$\mathrm{Student}:\mathrm{VectorCalculus}:\mathrm{VectorField}\left(\u27e8u\,v\,w\u27e9\,\mathrm{spherical}\right)$ = $\left({u}\right){\stackrel{{\_}}{{e}}}_{{r}}{\+}\left({v}\right){\stackrel{{\_}}{{e}}}_{{\mathrm{\φ}}}{\+}\left({w}\right){\stackrel{{\_}}{{e}}}_{{\mathrm{\θ}}}$${}$

Table 9.1.6 Vector fields with explicit display of "moving basis vectors"



Notice the overbars on each basis vector. These symbols represent basis vectors defined at the point where the arrow is attached. Thus, these symbols are supposed to be positiondependent vectors, but in Maple, they are only symbols. The underlying positiondependence is tracked by other code in the Student VectorCalculus package.
Because of the confusion inherent in the use of both unbarred and barred basis vectors (one for points, the other for vector fields), this Guide will display both free vectors and vector fields as column vectors, and will use the English language to detail basis vectors where necessary.
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When a VectorField is evaluated at a point, a RootedVector results. The root point is the point of evaluation. This operation requires that the "barred" basis vectors be evaluated at the root point. But the barred basis vectors do not actually carry coordinate information. Hence, the evalVF command is used to evaluate a VectorField at a point. This command contains the code for determining the barred basis vectors at the evaluation point. If an ordinary evaluation (or substitution) were made, only the components of the vector would be pointwise evaluated, and the basis vectors would therefore be incorrect, and a rooted vector would not result.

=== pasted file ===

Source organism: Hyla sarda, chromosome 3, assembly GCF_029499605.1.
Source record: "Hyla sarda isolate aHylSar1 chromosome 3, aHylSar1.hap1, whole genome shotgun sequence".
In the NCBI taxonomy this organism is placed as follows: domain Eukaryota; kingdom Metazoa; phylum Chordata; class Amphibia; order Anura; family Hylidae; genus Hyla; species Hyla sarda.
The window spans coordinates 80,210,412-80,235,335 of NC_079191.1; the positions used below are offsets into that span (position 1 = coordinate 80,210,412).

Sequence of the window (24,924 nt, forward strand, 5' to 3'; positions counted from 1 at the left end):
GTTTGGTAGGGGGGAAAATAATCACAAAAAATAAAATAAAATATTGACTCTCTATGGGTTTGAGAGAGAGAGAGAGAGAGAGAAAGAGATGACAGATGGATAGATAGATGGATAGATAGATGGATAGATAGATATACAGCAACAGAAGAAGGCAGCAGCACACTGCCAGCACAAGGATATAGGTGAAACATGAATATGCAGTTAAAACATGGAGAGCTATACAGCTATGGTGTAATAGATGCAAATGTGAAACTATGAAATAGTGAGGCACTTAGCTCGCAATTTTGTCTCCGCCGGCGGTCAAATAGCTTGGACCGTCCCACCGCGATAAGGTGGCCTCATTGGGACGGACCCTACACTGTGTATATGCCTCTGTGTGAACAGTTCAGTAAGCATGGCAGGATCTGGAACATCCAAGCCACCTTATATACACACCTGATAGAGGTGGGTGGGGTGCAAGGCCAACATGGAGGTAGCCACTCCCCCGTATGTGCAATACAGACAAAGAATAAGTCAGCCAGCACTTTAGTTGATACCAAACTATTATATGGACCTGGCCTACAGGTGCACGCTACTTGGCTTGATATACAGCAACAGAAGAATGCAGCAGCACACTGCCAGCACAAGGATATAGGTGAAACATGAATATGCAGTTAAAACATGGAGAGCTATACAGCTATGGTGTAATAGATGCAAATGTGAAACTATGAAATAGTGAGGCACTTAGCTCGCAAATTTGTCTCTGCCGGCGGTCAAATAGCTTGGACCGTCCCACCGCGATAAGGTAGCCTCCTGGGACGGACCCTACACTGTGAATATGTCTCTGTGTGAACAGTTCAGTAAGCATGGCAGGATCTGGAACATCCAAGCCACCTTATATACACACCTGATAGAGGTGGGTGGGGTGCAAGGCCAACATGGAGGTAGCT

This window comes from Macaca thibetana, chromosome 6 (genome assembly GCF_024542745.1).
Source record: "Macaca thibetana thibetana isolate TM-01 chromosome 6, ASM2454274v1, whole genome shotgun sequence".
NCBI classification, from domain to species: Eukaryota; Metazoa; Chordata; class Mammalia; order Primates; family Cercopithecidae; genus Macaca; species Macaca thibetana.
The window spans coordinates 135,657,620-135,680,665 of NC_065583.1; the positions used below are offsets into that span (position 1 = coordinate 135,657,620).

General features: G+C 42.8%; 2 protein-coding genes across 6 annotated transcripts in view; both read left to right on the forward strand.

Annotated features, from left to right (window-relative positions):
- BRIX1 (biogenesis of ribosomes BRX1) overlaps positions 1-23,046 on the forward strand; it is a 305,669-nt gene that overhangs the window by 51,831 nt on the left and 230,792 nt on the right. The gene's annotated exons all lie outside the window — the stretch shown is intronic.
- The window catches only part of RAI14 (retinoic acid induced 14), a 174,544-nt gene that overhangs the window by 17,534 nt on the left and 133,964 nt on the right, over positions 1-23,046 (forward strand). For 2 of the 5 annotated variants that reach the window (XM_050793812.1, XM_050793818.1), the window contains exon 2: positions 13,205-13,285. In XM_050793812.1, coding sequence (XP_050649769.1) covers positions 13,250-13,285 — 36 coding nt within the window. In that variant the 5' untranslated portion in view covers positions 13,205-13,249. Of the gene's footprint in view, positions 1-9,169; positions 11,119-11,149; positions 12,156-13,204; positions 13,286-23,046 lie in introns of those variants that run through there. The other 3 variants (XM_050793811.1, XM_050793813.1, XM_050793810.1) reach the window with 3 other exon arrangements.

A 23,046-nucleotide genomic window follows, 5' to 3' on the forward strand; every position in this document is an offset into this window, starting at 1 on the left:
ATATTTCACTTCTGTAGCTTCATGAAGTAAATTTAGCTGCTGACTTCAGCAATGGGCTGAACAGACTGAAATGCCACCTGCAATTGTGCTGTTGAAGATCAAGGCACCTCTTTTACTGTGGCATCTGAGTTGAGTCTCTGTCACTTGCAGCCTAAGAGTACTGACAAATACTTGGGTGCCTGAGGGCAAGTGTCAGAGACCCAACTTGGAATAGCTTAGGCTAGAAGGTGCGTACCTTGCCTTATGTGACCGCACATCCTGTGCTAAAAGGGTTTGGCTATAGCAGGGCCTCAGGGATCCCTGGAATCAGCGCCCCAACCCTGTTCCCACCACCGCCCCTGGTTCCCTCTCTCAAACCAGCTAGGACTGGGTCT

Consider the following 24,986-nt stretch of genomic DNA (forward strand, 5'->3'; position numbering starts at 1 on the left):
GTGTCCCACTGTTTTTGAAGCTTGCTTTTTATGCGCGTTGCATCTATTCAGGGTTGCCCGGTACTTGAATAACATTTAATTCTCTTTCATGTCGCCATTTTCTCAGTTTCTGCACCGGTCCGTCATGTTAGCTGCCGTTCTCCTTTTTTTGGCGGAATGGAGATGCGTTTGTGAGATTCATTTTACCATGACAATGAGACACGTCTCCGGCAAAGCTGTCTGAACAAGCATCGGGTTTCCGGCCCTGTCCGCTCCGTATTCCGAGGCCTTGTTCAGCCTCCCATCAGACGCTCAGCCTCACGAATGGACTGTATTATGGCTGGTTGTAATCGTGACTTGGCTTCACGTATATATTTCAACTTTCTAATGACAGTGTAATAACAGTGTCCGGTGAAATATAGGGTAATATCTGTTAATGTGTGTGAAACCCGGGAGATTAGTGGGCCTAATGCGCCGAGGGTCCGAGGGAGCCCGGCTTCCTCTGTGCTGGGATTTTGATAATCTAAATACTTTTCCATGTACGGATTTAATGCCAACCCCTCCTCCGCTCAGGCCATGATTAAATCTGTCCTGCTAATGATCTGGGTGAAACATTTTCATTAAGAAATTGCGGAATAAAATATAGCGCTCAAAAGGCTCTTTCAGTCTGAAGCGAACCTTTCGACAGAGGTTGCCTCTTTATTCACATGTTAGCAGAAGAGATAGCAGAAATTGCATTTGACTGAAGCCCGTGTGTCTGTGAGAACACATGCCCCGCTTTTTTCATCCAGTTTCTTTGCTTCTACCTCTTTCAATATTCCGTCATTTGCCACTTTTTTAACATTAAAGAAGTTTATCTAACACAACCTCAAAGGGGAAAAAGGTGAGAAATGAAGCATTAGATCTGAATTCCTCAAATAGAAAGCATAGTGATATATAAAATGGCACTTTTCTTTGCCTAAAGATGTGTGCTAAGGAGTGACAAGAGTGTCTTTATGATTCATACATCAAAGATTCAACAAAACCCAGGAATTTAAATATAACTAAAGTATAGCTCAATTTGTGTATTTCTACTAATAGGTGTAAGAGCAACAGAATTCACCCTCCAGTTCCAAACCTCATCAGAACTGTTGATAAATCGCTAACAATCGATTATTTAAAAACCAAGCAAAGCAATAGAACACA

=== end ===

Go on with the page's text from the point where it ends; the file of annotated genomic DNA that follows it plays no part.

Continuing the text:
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The VectorField command can also return a graph of the arrows of the field.


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Table 9.1.7 lists other commands relevant for the use of the basic vector objects in Table 9.1.3.
Command

Comments

BasisFormat

•

Changes the display of free vectors and vector fields.

•

The default is to display basis vectors, either unbarred or barred.

•

Executing the command with the argument "false" switches the display to columnvector format.


About

•

Applied to any of the four basic vector objects, this command returns relevant information for that object.


evalVF

•

As noted after Table 9.1.6, this command is used to evaluate a vector field at a point, and results in a rooted vector.


MapToBasis

•

Change coordinates in a free vector or in a vector field.


ConvertVector

•

Converts Cartesian free vector, rooted vector, or position vector to a free, rooted, or position vector.


Table 9.1.7 Commands pertinent to use of the basic vector objects in Table 9.1.3



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Differentiation


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Table 9.1.8 lists the commands in the Student VectorCalculus package that in some way involve differentiation. The differentiation commands relevant to the FrenetSerret formalism appear earlier in Section 2.7.
Command

Comments

diff

•

The toplevel diff command is modified so that it automatically maps onto components of vectors.


Gradient

•

Computes $\nabla f$, the gradient of the scalar $f$, returning a vector field.


Divergence

•

Computes $\nabla \xb7\mathbf{F}$, the divergence of the vector field F.


Curl

•

Computes $\nabla \times \mathbf{F}$, the curl of the vector field F, returning a vector field.


Laplacian

•

Computes ${\nabla}^{2}f$, the Laplacian of the scalar $f$.


DirectionalDiff

•

Computes the directional derivative of the scalar $f$.


TangentLine

•

Returns a representation of the line tangent to a curve.


TangentPlane

•

Returns a representation of the plane tangent to a surface.


Table 9.1.8 Differentiation commands in the Student VectorCalculus package



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Integration


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Table 9.1.9 lists the commands in the Student VectorCalculus package that in some way involve integration.
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Command

Comments

int

•

The toplevel int command is modified to recognize the following predefined domains: Circle, Ellipse, Parallelepiped, Rectangle, Region, Sector, Sphere, Tetrahedron, and Triangle.